The Marrow of Tradition (Norton Critical Editions)
Format: PDF / Kindle (mobi) / ePub
The Norton Critical Edition of this hugely influential novel gives readers the fullest possible sense of its historical background and critical assessment.
Inspired by the 1898 Wilmington Riot and the eyewitness accounts of Charles W. Chesnutt’s own family, Chesnutt’s The Marrow of Tradition captures the astonishing moment in American history when a violent coup d’état resulted in the subversion of a free and democratic election.
The Norton Critical Edition text is based on the 1901 first edition. It is accompanied by a note on the text, Werner Sollors’s insightful introduction, explanatory annotations, and twenty-four photographs and illustrations.
“Contexts” connects the novel to the historical events in Wilmington and includes a wealth of newspaper articles, editorials, and biographical sketches of the central players.
The account of riot instigator Alfred Moore Waddell, published just weeks after the event, is reprinted, along with three rarely seen letters: W. E. B. Du Bois’s and Booker T. Washington’s comments on the novel and Walter Hines Page’s letter to Chesnutt. Rounding out the historical record is a selection of 1890s sheet music, a poem, and newspaper articles on the Cakewalk, a popular dance of the period with roots in slavery.
“Criticism” begins with twelve contemporary reviews, including those by Hamilton Wright Mabie, Katherine Glover, William Dean Howells, and Sterling A. Brown. Fifteen recent assessments focus on the novel’s characters, history, realism, and violence. As scholarship on The Marrow of Tradition and on Wilmington in 1898 has been especially active since the 1990s, ten assessments are from this period.
A Chronology and Selected Bibliography are also included.
visitor at the house. These, with the family itself, which consisted of the major, his wife, and his half-sister, Clara Pemberton, a young woman of about eighteen, made up the eight persons for whom covers were laid. Ellis was the first to arrive, a tall, loose-limbed young man, with a slightly freckled face, hair verging on auburn, a firm chin, and honest gray eyes. He had come half an hour early, and was left alone for a few minutes in the parlor, a spacious, high-ceilinged room, with large
night. I have a revolver, and know how to use it. Whoever attempts to rob me will do so at his peril.” After dinner Clara played the piano and sang duets with Tom Delamere. At nine o’clock Mr. Delamere’s carriage came for him, and he went away accompanied by Sandy. Under cover of the darkness the old gentleman leaned on his servant’s arm with frank dependence, and Sandy lifted him into the carriage with every mark of devotion. Ellis had already excused himself to go to the office and look over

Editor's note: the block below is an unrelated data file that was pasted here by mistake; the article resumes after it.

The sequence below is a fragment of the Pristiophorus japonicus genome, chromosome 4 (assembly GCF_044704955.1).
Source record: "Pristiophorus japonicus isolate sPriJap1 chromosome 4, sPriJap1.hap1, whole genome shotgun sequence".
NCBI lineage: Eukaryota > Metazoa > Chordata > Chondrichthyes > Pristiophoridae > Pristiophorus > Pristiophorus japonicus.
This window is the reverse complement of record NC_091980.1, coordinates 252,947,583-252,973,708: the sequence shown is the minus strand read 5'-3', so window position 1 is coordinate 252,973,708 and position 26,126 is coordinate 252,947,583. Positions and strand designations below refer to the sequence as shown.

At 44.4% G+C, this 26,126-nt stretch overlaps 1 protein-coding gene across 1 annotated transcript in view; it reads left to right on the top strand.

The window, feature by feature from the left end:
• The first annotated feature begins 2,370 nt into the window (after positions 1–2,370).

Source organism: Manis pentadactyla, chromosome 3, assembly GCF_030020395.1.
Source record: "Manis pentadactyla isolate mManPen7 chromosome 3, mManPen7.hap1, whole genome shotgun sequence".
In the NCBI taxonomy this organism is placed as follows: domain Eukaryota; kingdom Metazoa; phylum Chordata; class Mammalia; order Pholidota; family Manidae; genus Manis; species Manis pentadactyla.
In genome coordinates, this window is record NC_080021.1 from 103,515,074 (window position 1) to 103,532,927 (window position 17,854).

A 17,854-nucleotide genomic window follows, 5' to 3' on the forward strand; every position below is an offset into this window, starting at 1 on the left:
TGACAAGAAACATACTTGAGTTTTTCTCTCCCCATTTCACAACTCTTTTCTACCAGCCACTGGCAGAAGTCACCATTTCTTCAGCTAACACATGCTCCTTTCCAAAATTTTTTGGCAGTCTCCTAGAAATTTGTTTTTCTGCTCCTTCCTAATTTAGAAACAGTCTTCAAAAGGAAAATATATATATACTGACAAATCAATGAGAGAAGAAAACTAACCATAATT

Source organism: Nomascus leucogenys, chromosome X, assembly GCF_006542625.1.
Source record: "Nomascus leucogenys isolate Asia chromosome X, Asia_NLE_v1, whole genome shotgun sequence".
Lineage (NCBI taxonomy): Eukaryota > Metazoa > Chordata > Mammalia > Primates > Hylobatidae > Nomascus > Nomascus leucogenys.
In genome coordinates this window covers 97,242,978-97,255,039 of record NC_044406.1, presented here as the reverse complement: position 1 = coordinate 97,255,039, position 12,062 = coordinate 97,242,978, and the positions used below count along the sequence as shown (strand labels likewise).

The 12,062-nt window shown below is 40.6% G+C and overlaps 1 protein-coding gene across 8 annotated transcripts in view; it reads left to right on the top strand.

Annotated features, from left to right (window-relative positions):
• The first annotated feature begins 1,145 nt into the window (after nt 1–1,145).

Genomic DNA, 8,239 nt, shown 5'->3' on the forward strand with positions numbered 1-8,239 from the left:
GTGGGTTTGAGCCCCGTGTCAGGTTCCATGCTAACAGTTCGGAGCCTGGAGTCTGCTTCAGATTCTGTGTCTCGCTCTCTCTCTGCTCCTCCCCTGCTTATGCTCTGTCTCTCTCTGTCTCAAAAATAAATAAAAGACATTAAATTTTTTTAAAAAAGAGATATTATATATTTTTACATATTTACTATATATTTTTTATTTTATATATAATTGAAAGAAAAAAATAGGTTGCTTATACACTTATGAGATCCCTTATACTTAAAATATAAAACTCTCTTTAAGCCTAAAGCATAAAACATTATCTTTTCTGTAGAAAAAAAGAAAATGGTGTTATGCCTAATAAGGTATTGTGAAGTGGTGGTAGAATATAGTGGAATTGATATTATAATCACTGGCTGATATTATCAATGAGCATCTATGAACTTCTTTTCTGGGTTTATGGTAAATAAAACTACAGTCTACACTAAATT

loving woman, and felt righteously indignant toward her sister’s husband, who had thus been instrumental in the humiliation of her own. Her anger did not embrace her sister, and yet she felt obscurely that their unacknowledged relationship had been the malignant force which had given her husband pain, and defeated his honorable ambition. When Dr. Price entered the nursery, Dr. Burns was leaning attentively over the operating table. The implements needed for the operation were all in readiness —
sexual assault was the cloak behind which disfranchisement was hidden, part of the greater charade of plantation mythology that set out to restore southern pride and revive a paradigm of white manliness that the legacy of the war and the economic and political rise of blacks during Reconstruction had called into question. By the 1880s, ceremonial bereavement had begun to give way to ceremonial celebrations of southern heroes, one aim of which was to revive the stricken image of masculinity.
to right a wrong, to remedy an abuse, to save our state from anarchy and our race from humiliation. I don’t object to frightening the negroes, but I am opposed to unnecessary bloodshed.” “I ’m not quite so particular,” struck in McBane. “They need to be taught a lesson, and a nigger more or less would n’t be missed. There’s too many of ’em now.” “Of course,” continued Carteret, “if we should decide upon a certain mode of procedure, and the negroes should resist, a different reasoning might